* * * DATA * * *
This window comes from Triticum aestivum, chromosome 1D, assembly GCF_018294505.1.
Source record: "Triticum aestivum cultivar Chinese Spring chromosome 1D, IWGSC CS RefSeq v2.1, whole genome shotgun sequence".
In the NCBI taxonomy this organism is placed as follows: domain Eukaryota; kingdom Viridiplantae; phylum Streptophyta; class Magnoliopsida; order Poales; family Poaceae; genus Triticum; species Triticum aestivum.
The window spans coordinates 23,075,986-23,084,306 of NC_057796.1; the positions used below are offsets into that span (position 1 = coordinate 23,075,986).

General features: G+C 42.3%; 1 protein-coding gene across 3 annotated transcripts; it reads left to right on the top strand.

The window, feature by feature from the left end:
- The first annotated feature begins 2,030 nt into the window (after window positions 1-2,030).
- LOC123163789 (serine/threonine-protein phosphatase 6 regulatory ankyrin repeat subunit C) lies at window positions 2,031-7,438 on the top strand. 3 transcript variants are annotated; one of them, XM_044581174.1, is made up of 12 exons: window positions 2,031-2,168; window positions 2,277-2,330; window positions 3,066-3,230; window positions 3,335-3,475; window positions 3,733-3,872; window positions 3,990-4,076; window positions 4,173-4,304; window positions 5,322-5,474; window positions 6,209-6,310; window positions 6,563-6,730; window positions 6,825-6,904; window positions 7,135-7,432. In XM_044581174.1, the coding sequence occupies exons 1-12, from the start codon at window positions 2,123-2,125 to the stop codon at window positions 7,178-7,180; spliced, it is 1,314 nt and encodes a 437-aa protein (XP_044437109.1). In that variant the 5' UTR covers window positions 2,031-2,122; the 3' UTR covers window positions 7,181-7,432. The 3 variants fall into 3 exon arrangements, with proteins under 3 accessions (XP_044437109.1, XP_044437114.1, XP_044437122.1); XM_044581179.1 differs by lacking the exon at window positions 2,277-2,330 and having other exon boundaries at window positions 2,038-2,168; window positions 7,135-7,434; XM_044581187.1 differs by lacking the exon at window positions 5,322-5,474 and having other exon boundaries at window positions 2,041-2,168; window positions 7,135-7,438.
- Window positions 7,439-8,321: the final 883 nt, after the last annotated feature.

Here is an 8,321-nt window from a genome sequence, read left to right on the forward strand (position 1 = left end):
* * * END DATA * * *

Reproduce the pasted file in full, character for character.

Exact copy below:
This window comes from Triticum aestivum, chromosome 1D, assembly GCF_018294505.1.
Source record: "Triticum aestivum cultivar Chinese Spring chromosome 1D, IWGSC CS RefSeq v2.1, whole genome shotgun sequence".
In the NCBI taxonomy this organism is placed as follows: domain Eukaryota; kingdom Viridiplantae; phylum Streptophyta; class Magnoliopsida; order Poales; family Poaceae; genus Triticum; species Triticum aestivum.
The window spans coordinates 23,075,986-23,084,306 of NC_057796.1; the positions used below are offsets into that span (position 1 = coordinate 23,075,986).

General features: G+C 42.3%; 1 protein-coding gene across 3 annotated transcripts; it reads left to right on the top strand.

The window, feature by feature from the left end:
- The first annotated feature begins 2,030 nt into the window (after window positions 1-2,030).
- LOC123163789 (serine/threonine-protein phosphatase 6 regulatory ankyrin repeat subunit C) lies at window positions 2,031-7,438 on the top strand. 3 transcript variants are annotated; one of them, XM_044581174.1, is made up of 12 exons: window positions 2,031-2,168; window positions 2,277-2,330; window positions 3,066-3,230; window positions 3,335-3,475; window positions 3,733-3,872; window positions 3,990-4,076; window positions 4,173-4,304; window positions 5,322-5,474; window positions 6,209-6,310; window positions 6,563-6,730; window positions 6,825-6,904; window positions 7,135-7,432. In XM_044581174.1, the coding sequence occupies exons 1-12, from the start codon at window positions 2,123-2,125 to the stop codon at window positions 7,178-7,180; spliced, it is 1,314 nt and encodes a 437-aa protein (XP_044437109.1). In that variant the 5' UTR covers window positions 2,031-2,122; the 3' UTR covers window positions 7,181-7,432. The 3 variants fall into 3 exon arrangements, with proteins under 3 accessions (XP_044437109.1, XP_044437114.1, XP_044437122.1); XM_044581179.1 differs by lacking the exon at window positions 2,277-2,330 and having other exon boundaries at window positions 2,038-2,168; window positions 7,135-7,434; XM_044581187.1 differs by lacking the exon at window positions 5,322-5,474 and having other exon boundaries at window positions 2,041-2,168; window positions 7,135-7,438.
- Window positions 7,439-8,321: the final 883 nt, after the last annotated feature.

Here is an 8,321-nt window from a genome sequence, read left to right on the forward strand (position 1 = left end):